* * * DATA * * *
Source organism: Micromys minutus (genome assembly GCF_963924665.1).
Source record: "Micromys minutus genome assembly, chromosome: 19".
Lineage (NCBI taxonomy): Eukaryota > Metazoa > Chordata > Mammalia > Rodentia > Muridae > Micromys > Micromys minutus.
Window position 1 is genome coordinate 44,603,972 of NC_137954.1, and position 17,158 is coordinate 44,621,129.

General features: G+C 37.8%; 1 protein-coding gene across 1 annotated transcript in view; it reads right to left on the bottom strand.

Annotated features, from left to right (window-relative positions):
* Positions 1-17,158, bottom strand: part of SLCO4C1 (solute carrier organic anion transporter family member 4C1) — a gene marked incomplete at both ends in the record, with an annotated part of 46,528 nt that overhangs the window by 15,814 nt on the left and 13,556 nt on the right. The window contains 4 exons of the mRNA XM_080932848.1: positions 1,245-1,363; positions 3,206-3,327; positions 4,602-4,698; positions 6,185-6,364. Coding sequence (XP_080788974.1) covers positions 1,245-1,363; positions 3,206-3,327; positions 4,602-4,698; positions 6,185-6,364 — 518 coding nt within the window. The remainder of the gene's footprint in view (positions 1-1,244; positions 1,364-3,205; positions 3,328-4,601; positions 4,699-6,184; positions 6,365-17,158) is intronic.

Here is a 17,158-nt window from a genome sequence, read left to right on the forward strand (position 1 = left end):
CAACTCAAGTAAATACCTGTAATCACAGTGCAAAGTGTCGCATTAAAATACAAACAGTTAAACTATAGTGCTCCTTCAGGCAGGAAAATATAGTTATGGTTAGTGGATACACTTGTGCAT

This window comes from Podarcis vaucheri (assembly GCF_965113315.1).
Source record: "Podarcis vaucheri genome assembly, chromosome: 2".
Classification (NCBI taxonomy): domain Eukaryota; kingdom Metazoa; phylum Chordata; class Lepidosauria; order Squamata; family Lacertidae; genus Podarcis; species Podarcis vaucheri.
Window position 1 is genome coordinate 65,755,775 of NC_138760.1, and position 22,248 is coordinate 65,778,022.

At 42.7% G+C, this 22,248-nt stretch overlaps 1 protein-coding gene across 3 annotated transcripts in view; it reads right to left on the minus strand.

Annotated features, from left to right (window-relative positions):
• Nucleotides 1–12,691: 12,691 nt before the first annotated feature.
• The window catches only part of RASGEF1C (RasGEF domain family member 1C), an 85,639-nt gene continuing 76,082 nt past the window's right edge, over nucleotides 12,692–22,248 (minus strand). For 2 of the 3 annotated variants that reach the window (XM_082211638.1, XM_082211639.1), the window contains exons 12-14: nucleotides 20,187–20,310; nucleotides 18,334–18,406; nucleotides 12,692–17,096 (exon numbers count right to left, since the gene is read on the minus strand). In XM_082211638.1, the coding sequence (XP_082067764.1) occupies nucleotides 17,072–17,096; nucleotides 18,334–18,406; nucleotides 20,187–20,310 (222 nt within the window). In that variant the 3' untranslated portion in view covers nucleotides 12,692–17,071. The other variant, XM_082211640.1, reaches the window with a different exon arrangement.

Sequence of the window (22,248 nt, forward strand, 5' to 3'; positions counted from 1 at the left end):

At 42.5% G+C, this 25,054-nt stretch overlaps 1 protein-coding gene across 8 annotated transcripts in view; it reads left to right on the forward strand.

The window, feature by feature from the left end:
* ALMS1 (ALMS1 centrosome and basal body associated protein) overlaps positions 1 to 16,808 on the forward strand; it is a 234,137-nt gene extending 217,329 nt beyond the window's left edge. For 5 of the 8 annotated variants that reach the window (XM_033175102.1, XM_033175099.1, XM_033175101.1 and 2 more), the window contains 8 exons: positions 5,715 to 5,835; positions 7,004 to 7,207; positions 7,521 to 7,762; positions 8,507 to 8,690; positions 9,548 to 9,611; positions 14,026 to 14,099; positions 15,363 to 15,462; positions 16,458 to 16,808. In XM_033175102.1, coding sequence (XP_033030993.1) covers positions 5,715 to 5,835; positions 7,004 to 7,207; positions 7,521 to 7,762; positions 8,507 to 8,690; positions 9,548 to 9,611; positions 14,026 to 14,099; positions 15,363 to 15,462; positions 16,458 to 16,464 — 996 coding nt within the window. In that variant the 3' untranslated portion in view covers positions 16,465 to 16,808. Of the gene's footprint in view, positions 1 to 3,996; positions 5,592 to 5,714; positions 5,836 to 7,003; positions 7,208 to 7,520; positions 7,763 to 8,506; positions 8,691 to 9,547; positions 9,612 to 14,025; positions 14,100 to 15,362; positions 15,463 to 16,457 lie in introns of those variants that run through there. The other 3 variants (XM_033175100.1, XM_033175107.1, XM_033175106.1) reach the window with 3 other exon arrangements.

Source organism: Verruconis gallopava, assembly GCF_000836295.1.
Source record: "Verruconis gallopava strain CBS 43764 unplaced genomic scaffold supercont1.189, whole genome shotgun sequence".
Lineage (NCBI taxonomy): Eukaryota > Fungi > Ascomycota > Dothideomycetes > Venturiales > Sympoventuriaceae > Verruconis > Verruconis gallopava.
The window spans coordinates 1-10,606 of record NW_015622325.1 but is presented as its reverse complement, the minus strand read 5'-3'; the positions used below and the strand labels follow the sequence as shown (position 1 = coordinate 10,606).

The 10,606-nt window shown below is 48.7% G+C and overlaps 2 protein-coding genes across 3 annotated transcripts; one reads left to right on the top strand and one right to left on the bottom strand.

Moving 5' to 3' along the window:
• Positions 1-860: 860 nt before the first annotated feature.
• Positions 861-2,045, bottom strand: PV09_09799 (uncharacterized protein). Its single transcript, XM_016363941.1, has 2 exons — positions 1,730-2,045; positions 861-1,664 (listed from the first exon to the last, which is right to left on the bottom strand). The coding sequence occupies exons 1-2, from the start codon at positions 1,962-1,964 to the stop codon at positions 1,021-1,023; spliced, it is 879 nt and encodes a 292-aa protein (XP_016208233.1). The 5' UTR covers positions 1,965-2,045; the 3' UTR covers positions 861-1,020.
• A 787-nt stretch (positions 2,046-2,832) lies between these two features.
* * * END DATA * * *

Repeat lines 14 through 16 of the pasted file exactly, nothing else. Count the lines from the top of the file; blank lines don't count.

At 42.7% G+C, this 22,248-nt stretch overlaps 1 protein-coding gene across 3 annotated transcripts in view; it reads right to left on the minus strand.

Annotated features, from left to right (window-relative positions):
• Nucleotides 1–12,691: 12,691 nt before the first annotated feature.